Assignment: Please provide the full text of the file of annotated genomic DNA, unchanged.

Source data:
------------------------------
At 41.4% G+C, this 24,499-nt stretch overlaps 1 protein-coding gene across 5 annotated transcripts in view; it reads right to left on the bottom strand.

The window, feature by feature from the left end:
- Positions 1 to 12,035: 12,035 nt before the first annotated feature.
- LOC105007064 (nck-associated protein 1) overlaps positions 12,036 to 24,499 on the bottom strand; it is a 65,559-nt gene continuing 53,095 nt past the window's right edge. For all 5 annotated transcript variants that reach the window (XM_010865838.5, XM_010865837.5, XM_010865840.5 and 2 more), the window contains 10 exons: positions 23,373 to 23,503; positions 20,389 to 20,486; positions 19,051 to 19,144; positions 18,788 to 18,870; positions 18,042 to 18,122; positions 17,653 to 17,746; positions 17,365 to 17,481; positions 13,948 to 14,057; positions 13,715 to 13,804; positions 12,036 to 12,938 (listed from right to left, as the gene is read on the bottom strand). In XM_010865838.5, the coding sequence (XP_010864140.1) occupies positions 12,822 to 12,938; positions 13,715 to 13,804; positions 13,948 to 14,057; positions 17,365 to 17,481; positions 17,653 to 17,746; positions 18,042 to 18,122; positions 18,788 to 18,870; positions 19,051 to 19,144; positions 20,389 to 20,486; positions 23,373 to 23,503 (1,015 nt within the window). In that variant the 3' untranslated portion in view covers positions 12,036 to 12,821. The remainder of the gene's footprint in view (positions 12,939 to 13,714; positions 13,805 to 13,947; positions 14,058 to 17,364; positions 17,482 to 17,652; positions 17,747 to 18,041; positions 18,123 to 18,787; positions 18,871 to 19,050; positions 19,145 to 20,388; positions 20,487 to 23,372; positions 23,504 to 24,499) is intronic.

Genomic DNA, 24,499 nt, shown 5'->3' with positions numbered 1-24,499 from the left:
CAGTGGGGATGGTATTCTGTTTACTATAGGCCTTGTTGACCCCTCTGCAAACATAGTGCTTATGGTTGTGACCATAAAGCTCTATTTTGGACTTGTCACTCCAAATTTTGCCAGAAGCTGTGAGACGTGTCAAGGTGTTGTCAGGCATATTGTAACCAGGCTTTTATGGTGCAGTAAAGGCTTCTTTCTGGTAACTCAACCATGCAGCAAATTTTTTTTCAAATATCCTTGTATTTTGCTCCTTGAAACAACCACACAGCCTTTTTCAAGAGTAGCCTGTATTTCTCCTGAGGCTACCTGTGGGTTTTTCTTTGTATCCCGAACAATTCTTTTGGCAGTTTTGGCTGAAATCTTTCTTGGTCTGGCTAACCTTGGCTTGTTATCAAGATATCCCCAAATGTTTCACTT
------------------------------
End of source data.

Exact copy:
At 41.4% G+C, this 24,499-nt stretch overlaps 1 protein-coding gene across 5 annotated transcripts in view; it reads right to left on the bottom strand.

The window, feature by feature from the left end:
- Positions 1 to 12,035: 12,035 nt before the first annotated feature.
- LOC105007064 (nck-associated protein 1) overlaps positions 12,036 to 24,499 on the bottom strand; it is a 65,559-nt gene continuing 53,095 nt past the window's right edge. For all 5 annotated transcript variants that reach the window (XM_010865838.5, XM_010865837.5, XM_010865840.5 and 2 more), the window contains 10 exons: positions 23,373 to 23,503; positions 20,389 to 20,486; positions 19,051 to 19,144; positions 18,788 to 18,870; positions 18,042 to 18,122; positions 17,653 to 17,746; positions 17,365 to 17,481; positions 13,948 to 14,057; positions 13,715 to 13,804; positions 12,036 to 12,938 (listed from right to left, as the gene is read on the bottom strand). In XM_010865838.5, the coding sequence (XP_010864140.1) occupies positions 12,822 to 12,938; positions 13,715 to 13,804; positions 13,948 to 14,057; positions 17,365 to 17,481; positions 17,653 to 17,746; positions 18,042 to 18,122; positions 18,788 to 18,870; positions 19,051 to 19,144; positions 20,389 to 20,486; positions 23,373 to 23,503 (1,015 nt within the window). In that variant the 3' untranslated portion in view covers positions 12,036 to 12,821. The remainder of the gene's footprint in view (positions 12,939 to 13,714; positions 13,805 to 13,947; positions 14,058 to 17,364; positions 17,482 to 17,652; positions 17,747 to 18,041; positions 18,123 to 18,787; positions 18,871 to 19,050; positions 19,145 to 20,388; positions 20,487 to 23,372; positions 23,504 to 24,499) is intronic.

Genomic DNA, 24,499 nt, shown 5'->3' with positions numbered 1-24,499 from the left:
CAGTGGGGATGGTATTCTGTTTACTATAGGCCTTGTTGACCCCTCTGCAAACATAGTGCTTATGGTTGTGACCATAAAGCTCTATTTTGGACTTGTCACTCCAAATTTTGCCAGAAGCTGTGAGACGTGTCAAGGTGTTGTCAGGCATATTGTAACCAGGCTTTTATGGTGCAGTAAAGGCTTCTTTCTGGTAACTCAACCATGCAGCAAATTTTTTTTCAAATATCCTTGTATTTTGCTCCTTGAAACAACCACACAGCCTTTTTCAAGAGTAGCCTGTATTTCTCCTGAGGCTACCTGTGGGTTTTTCTTTGTATCCCGAACAATTCTTTTGGCAGTTTTGGCTGAAATCTTTCTTGGTCTGGCTAACCTTGGCTTGTTATCAAGATATCCCCAAATGTTTCACTT